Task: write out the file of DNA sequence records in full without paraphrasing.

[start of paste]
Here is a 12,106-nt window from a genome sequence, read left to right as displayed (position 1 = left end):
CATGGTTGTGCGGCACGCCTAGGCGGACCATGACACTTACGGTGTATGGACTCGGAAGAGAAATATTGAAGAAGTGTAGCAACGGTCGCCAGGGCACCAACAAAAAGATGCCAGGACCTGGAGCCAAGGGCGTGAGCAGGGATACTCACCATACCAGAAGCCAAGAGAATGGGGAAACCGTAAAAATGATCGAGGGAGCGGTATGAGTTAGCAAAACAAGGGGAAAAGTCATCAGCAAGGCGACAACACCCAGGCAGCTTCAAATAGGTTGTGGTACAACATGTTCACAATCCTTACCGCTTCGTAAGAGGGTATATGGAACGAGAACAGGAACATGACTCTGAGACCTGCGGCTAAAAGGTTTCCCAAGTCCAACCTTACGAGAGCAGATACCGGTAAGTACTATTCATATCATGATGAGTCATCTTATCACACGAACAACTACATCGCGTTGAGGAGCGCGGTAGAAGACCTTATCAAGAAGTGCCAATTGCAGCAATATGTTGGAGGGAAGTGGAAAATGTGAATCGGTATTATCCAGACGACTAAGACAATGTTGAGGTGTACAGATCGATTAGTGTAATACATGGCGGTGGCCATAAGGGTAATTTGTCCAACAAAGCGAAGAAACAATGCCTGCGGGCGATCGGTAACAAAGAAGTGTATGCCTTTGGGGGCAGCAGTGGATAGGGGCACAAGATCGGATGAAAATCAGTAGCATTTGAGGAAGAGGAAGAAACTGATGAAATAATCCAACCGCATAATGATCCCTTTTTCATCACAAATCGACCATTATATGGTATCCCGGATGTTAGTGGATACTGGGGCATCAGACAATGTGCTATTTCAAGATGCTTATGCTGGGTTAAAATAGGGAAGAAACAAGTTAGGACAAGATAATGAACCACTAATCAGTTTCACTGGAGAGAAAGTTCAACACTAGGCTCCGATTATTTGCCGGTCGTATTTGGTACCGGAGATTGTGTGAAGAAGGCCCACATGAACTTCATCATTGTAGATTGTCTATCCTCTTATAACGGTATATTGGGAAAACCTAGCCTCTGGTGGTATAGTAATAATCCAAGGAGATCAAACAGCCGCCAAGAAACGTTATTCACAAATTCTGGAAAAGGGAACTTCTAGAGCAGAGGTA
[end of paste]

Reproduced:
Here is a 12,106-nt window from a genome sequence, read left to right as displayed (position 1 = left end):
CATGGTTGTGCGGCACGCCTAGGCGGACCATGACACTTACGGTGTATGGACTCGGAAGAGAAATATTGAAGAAGTGTAGCAACGGTCGCCAGGGCACCAACAAAAAGATGCCAGGACCTGGAGCCAAGGGCGTGAGCAGGGATACTCACCATACCAGAAGCCAAGAGAATGGGGAAACCGTAAAAATGATCGAGGGAGCGGTATGAGTTAGCAAAACAAGGGGAAAAGTCATCAGCAAGGCGACAACACCCAGGCAGCTTCAAATAGGTTGTGGTACAACATGTTCACAATCCTTACCGCTTCGTAAGAGGGTATATGGAACGAGAACAGGAACATGACTCTGAGACCTGCGGCTAAAAGGTTTCCCAAGTCCAACCTTACGAGAGCAGATACCGGTAAGTACTATTCATATCATGATGAGTCATCTTATCACACGAACAACTACATCGCGTTGAGGAGCGCGGTAGAAGACCTTATCAAGAAGTGCCAATTGCAGCAATATGTTGGAGGGAAGTGGAAAATGTGAATCGGTATTATCCAGACGACTAAGACAATGTTGAGGTGTACAGATCGATTAGTGTAATACATGGCGGTGGCCATAAGGGTAATTTGTCCAACAAAGCGAAGAAACAATGCCTGCGGGCGATCGGTAACAAAGAAGTGTATGCCTTTGGGGGCAGCAGTGGATAGGGGCACAAGATCGGATGAAAATCAGTAGCATTTGAGGAAGAGGAAGAAACTGATGAAATAATCCAACCGCATAATGATCCCTTTTTCATCACAAATCGACCATTATATGGTATCCCGGATGTTAGTGGATACTGGGGCATCAGACAATGTGCTATTTCAAGATGCTTATGCTGGGTTAAAATAGGGAAGAAACAAGTTAGGACAAGATAATGAACCACTAATCAGTTTCACTGGAGAGAAAGTTCAACACTAGGCTCCGATTATTTGCCGGTCGTATTTGGTACCGGAGATTGTGTGAAGAAGGCCCACATGAACTTCATCATTGTAGATTGTCTATCCTCTTATAACGGTATATTGGGAAAACCTAGCCTCTGGTGGTATAGTAATAATCCAAGGAGATCAAACAGCCGCCAAGAAACGTTATTCACAAATTCTGGAAAAGGGAACTTCTAGAGCAGAGGTA